Last Saturday I had the pleasure of attending the Hudson Valley Guitar Show in Mount Kisco, NY. While not as big as the shows I have attended in the past at Five Towns College on Long Island this show had its share of enticing vintage and custom guitars.
In addition to the rather pricey vintage models there were some more affordable axes from recent years. I was tempted by a Telecaster from Virgil’s Vintage Guitars. It was an old Tele body rescued with a third party neck and pickups. It looked like a 1950’s model but only cost $600.00.
The highlight of the show was what was supposed to be a masterclass by guitarist Jimmy Vivino regarding reading musical charts. I was delighted that since Vivino found out that his old friend John Sebastian would be there he turned this masterclass into a rare musical experience.
Jimmy Vivino is best known from his tenure with Bruce Springsteen’s drummer Max Weinberg‘s The Max Weinberg 7, house band for Conan O’Brian’s show. Vivino did most of the arranging, despite Weinberg being credited as the musical director. And, Vivino stayed on as band leader after Weinberg departed the show.
John Sebastian got his start in the Greenwich Village folk music coffee house scene of the 1960’s. The Mamas and the Papas’ hit Creeque Alley gives this shout out, “In the coffee house Sebastian sat and after every number they passed the hat.” He played harmonica on Fred Neil‘s album Bleeker and McDougall and if you get the chance to hear it you will hear some of the best (black, white, or otherwise) blues harp you have ever heard. You have probably heard his harmonica playing on Crosby, Stills, Nash and Young‘s Country Girl from the album Deja Vu.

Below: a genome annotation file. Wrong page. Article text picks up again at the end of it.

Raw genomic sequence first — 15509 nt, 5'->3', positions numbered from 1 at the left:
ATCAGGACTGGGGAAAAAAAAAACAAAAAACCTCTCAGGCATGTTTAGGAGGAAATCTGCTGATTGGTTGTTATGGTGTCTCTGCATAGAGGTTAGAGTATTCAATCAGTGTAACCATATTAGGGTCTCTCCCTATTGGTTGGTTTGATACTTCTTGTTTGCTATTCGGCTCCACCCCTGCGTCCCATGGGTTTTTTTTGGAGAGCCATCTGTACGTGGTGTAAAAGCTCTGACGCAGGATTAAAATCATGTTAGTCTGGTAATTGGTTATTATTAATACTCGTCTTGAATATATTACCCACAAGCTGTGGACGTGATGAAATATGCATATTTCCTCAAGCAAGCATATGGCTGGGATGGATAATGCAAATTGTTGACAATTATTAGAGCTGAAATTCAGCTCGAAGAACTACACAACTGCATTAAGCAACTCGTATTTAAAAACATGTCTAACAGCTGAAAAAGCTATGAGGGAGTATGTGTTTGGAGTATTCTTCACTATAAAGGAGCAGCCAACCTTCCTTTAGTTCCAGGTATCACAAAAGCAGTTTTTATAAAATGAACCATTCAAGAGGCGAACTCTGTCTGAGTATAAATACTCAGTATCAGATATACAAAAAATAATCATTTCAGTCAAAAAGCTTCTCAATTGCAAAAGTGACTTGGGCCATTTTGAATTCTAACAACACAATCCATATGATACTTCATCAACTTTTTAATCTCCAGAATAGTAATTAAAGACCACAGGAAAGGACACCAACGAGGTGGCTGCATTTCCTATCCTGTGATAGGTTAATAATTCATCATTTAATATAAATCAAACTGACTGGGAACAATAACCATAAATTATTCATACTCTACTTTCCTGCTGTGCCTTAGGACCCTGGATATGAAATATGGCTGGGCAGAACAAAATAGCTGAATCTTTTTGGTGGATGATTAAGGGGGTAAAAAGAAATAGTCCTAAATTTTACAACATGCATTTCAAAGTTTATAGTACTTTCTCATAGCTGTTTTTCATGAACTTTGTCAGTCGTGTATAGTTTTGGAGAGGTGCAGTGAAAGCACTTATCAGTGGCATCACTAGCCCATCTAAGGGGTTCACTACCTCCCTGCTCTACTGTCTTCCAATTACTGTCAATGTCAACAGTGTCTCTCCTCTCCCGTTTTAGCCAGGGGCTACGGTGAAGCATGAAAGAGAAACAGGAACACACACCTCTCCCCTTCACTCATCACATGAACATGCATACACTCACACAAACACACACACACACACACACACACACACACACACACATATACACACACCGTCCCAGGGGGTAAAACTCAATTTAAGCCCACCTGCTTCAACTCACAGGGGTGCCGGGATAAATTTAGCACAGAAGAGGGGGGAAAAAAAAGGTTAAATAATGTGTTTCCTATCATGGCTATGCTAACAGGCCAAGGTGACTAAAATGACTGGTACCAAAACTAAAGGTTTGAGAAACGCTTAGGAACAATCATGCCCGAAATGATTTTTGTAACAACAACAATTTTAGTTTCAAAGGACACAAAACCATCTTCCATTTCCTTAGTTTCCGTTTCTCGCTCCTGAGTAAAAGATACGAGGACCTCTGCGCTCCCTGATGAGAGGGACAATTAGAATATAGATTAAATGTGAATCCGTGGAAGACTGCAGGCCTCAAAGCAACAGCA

From the coffee house circuit Sebastian went on to found the Lovin’ Spoonful. Along with the Beatles, Rolling Stones, and others this band formed the soundtrack to my youth with hits such as Daydream and Summer in the City. Before I became a teenager John Sebastian had launched his solo career. I fondly remember his first solo album and his performance memorialized on the soundtrack album of the Woodstock festival.
Vivino and Sebastian comfortably reminisced about pivotal folk and blues musicians they knew and played with in the past. I enjoyed hearing stories about Jim Kweskin Jug Band alumnus Fritz Richmond, Harmonica legend Paul Butterfield, The Band drummer and vocalist Levon Helm, and Texas blues master and link to the past Lightnin’ Hopkins. They also spoke of vintage guitars like the Ibanez “lawsuit” guitar owned by slide guitar master Earl Hooker and played by South Side Chicago guitarist Magic Sam on a You Tube video from the Ann Arbor blues festival as well as some of the Chicago guitars like Kay which were clearly budget models yet were nevertheless used to devastating effect by some of the great Chicago blues musicians.
Here is a clip of Sebastian and Vivino performing a Lightnin’ Hopkins song with the help of Woodstock based guitarist Pat O’Shea.
Sadly, I was one of the younger participants in the show. When Vivino looked out to the audience to give advice to young musicians, he saw none in attendance. He wanted to tell them to form bands and write songs about what pissed them off, but, he was preaching to the choir. The future of the guitar and indeed of real organic music does not look promising.